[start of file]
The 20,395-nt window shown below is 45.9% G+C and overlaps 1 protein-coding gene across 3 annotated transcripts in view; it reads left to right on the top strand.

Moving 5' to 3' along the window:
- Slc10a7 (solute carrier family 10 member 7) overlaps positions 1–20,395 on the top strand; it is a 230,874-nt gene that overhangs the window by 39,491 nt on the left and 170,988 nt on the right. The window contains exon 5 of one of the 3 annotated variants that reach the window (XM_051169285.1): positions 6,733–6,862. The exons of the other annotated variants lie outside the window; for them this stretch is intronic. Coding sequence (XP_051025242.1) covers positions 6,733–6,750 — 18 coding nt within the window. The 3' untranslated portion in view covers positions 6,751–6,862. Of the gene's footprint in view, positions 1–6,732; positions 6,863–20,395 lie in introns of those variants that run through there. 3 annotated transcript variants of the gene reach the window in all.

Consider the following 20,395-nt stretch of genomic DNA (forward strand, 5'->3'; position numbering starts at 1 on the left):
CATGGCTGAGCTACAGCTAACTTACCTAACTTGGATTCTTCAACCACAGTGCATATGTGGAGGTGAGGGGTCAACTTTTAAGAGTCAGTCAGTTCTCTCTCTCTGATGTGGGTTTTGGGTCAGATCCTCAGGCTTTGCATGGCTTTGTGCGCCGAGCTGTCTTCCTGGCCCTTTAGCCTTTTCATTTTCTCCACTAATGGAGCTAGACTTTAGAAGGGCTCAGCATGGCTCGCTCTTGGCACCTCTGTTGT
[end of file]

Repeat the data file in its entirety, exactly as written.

The 20,395-nt window shown below is 45.9% G+C and overlaps 1 protein-coding gene across 3 annotated transcripts in view; it reads left to right on the top strand.

Moving 5' to 3' along the window:
- Slc10a7 (solute carrier family 10 member 7) overlaps positions 1–20,395 on the top strand; it is a 230,874-nt gene that overhangs the window by 39,491 nt on the left and 170,988 nt on the right. The window contains exon 5 of one of the 3 annotated variants that reach the window (XM_051169285.1): positions 6,733–6,862. The exons of the other annotated variants lie outside the window; for them this stretch is intronic. Coding sequence (XP_051025242.1) covers positions 6,733–6,750 — 18 coding nt within the window. The 3' untranslated portion in view covers positions 6,751–6,862. Of the gene's footprint in view, positions 1–6,732; positions 6,863–20,395 lie in introns of those variants that run through there. 3 annotated transcript variants of the gene reach the window in all.

Consider the following 20,395-nt stretch of genomic DNA (forward strand, 5'->3'; position numbering starts at 1 on the left):
CATGGCTGAGCTACAGCTAACTTACCTAACTTGGATTCTTCAACCACAGTGCATATGTGGAGGTGAGGGGTCAACTTTTAAGAGTCAGTCAGTTCTCTCTCTCTGATGTGGGTTTTGGGTCAGATCCTCAGGCTTTGCATGGCTTTGTGCGCCGAGCTGTCTTCCTGGCCCTTTAGCCTTTTCATTTTCTCCACTAATGGAGCTAGACTTTAGAAGGGCTCAGCATGGCTCGCTCTTGGCACCTCTGTTGT